Wednesday, January 23, 2013

How to Generate A New Sources List For Ubuntu

If you have ever peeked into the “sources.list” file located at the “/etc/apt/” folder, you will know that it contains the repository of all the packages available to your machine. Additionally, if you want to add PPA manually, you have to open this file and add the PPA to the end of the list. What if, on a fresh install of Ubuntu, you discover that your “sources.list” is empty? Or you need to change the whole repository to one that is specific to your country? How can you generate a new sources list without any technical skill?
The Ubuntu Sources List Generator is one great tool that you can use to generate source list for your Ubuntu.
1. Go to the Ubuntu Sources List Generator site.
2. Select the Country where you want to download the repository from.
3. Select your Ubuntu release.
4. Scroll down the list and select the components that you want in your repository. The standard ones are “Main”, “Restricted”, “Universe”, “Multiverse”, “Security” and “Updates”. You can also include “Partner” and “Extra” to include additional software that are not provided by Ubuntu.
5. In addition to the main sources, the Generator also include popular PPAs like Cairo Composite Manager, Cortina Wallpaper changer, GIMP, Google Chrome, Virtualbox, Steam, Spotify etc. that you can include in your sources list. Simply check the box beside the PPA.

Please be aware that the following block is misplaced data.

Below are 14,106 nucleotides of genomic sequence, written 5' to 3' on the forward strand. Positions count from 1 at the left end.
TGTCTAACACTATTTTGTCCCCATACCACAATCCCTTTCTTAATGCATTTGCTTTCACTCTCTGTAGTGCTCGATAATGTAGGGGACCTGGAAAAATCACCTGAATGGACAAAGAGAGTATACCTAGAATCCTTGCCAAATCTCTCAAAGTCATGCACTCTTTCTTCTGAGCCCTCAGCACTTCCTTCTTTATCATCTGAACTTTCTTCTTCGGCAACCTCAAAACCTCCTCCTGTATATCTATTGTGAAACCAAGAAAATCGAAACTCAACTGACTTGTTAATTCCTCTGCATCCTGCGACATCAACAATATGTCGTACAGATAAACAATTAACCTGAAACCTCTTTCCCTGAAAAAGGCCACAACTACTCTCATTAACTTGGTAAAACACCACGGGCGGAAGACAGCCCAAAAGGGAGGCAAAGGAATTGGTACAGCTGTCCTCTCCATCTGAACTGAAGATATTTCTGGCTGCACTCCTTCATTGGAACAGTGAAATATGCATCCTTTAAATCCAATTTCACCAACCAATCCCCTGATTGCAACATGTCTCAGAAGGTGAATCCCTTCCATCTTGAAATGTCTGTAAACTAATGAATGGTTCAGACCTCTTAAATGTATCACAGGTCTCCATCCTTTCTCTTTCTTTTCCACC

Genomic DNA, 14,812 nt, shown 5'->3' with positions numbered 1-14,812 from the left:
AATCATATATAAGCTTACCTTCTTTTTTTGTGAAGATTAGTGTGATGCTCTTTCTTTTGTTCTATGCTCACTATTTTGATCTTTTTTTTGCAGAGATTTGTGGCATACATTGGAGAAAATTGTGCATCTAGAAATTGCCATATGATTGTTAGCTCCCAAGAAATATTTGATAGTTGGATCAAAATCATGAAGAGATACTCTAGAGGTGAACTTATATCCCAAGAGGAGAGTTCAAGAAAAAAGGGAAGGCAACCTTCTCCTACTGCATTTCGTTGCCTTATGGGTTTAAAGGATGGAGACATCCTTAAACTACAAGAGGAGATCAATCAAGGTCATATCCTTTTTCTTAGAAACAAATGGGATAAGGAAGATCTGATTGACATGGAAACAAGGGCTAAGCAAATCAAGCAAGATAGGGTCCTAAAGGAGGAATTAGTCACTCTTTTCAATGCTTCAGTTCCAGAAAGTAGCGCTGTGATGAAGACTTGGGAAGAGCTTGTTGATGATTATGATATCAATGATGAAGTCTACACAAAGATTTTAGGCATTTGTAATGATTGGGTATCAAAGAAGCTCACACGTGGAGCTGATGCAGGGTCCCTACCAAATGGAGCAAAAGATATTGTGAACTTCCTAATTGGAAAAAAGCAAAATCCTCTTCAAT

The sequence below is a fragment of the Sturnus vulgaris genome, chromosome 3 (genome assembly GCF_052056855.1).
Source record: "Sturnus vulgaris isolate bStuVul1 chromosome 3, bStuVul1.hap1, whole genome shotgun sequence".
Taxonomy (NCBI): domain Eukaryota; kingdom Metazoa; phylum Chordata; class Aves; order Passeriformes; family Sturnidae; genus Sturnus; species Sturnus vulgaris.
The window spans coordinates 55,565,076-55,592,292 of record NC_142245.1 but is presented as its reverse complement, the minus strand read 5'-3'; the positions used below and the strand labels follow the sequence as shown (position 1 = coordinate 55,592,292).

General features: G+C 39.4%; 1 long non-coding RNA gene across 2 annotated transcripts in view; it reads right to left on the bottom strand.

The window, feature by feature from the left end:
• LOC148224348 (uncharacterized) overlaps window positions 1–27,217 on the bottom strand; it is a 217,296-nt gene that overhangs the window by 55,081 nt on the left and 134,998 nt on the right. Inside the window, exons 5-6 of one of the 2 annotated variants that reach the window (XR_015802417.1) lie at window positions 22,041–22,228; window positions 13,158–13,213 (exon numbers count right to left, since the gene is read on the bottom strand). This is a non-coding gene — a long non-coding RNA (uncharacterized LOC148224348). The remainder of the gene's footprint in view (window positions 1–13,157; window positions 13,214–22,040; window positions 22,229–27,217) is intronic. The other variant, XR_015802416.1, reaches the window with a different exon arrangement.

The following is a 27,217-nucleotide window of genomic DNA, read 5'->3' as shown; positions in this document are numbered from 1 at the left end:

6. Lastly, scroll all the way down to the bottom and press the “Generate List” button.
7. On the next page, you should see three big boxes. The first box at the top contains the sources list that you have selected and you will need to copy/paste them into your sources.list file. In your terminal,
gksu gedit /etc/apt/sources.list
Paste the sources lists into the document (for a new slate, you might want to erase all the existing sources listed in the file before pasting the new sources list in). Save and exit.
8. If you have added third party software’s PPA, it will show you the PPA key that you need to add to your system. Run the commands in your terminal, line by line.
9. The third box is the alternate layout for Synaptic, which you can ignore most of the time.
To complete the process, you need to update and upgrade your system:
sudo apt-get update && sudo apt-get upgrade
That’s it.

How to Preview Links Before Clicking in Google Chrome